Reggae star Fakoly tells Senegal's Wade "leave power"
By Daniel Flynn
DAKAR (Reuters) - African reggae star Tiken Jah Fakoly, famed for his bitter criticism of the continent's corrupt leaders, has turned his attention to Senegalese leader Abdoulaye Wade, calling on him bluntly to "leave power."
Fakoly, one of Africa's best-loved musicians and a campaigner for peace in his native Ivory Coast, added his voice to rights groups who have accused the octogenarian Wade of being increasingly authoritarian.
Political posturing aimed at positioning his son to succeed him, the detention without trial of critical journalists and the diminishing power of parliament have all tarnished Senegal's once-bright democratic credentials, Wade's critics say.
"Mr President, if you love Senegal, leave power!" Fakoly said during a concert in the capital Dakar late on Wednesday, to rapturous cheers and applause from hundreds of Senegalese, before singing his anthem for corrupt politicians "Quittes le pouvoir" -- "Leave Power."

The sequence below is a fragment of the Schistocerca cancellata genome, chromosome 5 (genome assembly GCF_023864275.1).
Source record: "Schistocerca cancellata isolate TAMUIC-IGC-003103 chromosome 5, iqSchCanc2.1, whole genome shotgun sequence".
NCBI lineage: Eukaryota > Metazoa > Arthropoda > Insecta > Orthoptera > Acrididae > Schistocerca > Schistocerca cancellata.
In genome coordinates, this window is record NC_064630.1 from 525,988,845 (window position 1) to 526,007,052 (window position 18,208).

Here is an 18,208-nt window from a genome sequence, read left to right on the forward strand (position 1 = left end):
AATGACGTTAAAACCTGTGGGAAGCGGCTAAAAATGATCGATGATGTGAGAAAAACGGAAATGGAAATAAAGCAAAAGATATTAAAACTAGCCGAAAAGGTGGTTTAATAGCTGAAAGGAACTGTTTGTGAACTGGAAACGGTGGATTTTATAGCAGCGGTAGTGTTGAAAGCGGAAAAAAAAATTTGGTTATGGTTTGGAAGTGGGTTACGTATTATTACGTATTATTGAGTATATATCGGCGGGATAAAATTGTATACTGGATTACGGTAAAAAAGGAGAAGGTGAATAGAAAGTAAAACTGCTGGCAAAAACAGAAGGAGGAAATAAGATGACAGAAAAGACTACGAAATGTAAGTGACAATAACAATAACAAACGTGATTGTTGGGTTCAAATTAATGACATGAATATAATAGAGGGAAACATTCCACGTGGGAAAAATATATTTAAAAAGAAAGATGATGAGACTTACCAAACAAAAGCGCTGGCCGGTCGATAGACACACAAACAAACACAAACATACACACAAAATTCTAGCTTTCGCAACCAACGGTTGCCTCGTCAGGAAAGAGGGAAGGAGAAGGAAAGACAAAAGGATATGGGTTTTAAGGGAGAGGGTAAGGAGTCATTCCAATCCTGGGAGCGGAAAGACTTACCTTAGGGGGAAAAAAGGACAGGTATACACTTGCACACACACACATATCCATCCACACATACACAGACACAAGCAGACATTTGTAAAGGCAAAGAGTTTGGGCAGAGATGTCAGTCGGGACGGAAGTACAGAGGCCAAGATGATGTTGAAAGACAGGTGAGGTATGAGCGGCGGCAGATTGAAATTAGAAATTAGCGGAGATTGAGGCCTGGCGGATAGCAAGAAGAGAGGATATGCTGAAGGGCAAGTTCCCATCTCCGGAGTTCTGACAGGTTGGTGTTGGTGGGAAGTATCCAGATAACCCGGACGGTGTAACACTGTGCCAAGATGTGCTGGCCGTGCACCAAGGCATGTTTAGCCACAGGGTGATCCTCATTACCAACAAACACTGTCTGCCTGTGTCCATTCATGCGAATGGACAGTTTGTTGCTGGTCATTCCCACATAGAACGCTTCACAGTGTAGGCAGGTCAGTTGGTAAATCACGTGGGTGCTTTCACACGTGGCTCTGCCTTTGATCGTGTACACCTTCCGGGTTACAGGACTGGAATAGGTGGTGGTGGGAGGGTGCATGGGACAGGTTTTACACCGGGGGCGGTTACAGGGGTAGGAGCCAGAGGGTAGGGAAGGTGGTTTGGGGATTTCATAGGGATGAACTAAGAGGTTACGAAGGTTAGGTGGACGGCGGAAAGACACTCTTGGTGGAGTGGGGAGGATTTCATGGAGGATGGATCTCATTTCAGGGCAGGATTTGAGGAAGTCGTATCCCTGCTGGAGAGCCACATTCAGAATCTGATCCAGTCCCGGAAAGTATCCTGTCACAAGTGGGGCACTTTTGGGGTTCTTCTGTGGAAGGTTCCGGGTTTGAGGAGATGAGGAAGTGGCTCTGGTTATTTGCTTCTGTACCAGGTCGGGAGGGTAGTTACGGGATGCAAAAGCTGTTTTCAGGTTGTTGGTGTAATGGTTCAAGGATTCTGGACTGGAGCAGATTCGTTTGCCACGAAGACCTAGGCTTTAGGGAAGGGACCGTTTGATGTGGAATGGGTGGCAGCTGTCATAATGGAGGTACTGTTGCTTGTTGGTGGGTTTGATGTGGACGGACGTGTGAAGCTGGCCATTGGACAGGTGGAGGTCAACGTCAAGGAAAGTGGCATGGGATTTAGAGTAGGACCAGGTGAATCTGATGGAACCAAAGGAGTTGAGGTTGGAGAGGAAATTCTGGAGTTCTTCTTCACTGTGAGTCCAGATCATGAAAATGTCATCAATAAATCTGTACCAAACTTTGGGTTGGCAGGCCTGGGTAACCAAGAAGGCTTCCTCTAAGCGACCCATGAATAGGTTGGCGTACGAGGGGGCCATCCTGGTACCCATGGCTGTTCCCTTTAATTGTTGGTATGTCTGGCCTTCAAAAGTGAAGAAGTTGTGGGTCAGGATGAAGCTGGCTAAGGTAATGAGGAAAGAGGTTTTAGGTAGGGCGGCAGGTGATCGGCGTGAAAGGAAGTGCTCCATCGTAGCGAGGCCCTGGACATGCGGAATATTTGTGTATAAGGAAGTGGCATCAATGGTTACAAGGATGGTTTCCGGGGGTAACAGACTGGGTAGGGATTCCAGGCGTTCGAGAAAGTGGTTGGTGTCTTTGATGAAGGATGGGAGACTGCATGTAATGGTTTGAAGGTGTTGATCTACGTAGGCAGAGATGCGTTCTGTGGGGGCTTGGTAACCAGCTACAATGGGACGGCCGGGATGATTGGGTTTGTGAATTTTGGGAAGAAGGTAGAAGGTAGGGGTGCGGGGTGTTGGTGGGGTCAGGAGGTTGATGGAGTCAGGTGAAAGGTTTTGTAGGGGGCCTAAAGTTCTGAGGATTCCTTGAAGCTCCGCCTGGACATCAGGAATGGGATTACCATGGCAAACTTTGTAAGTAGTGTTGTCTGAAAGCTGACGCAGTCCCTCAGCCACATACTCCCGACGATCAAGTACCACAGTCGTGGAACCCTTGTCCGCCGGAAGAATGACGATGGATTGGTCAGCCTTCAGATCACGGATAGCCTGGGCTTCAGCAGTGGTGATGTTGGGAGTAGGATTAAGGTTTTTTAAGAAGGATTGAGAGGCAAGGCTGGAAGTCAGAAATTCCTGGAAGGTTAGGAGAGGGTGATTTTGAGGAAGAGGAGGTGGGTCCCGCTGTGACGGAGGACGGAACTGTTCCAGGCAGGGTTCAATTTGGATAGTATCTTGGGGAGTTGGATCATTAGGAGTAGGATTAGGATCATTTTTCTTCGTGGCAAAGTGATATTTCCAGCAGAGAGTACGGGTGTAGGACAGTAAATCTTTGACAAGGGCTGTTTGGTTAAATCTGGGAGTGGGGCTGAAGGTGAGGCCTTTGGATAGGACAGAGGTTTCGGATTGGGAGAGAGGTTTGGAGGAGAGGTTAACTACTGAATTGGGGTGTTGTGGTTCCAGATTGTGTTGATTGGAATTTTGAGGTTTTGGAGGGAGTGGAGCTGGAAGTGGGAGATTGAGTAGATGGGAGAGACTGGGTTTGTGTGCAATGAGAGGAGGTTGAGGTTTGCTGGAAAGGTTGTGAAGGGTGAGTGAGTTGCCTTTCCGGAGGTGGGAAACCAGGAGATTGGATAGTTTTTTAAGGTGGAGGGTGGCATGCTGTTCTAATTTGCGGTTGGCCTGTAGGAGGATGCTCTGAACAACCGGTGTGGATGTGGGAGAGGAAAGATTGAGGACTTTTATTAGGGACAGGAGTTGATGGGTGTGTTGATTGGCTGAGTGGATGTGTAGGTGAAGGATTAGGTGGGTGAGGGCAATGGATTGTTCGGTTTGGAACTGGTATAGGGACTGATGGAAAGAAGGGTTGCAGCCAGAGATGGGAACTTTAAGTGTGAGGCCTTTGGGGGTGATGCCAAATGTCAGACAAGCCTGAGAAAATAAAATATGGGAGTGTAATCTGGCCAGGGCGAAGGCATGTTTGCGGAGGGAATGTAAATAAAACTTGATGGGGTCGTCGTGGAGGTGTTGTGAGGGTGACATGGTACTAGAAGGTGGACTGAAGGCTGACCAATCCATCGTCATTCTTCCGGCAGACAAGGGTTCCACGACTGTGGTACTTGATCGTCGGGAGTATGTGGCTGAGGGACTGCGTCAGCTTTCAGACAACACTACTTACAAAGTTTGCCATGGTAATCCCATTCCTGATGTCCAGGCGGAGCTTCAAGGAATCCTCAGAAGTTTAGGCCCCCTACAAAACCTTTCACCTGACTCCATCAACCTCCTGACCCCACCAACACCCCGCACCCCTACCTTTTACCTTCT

Wade, a long-time opposition leader elected in 2000, easily won re-election in February but has since angered many ordinary Senegalese by focusing on preparations for an Islamic conference next year, while ignoring pressing social problems.
The worst riots in decades erupted in Dakar last month when Wade ordered the removal of thousands of street sellers from the downtown area to ease traffic congestion. He has sheltered his son Karim, who is managing the infrastructure projects for the Islamic conference, from testifying before parliament.
"If you don't want your son to be questioned by parliamentarians, you should not have involved him in running the country," said Fakoly, dressed in a long white robe emblazened with maps of Africa.
Despite Senegal's relatively small economy and population, Wade has tried to compete with South African President Thabo Mbeki for leadership on African issues.
Last month Wade launched an impassioned defense of President Robert Mugabe during a trip to Harare aimed at defusing Western criticism of human rights abuses in Zimbabwe.
(Editing by Alistair Thomson and Matthew Jones)
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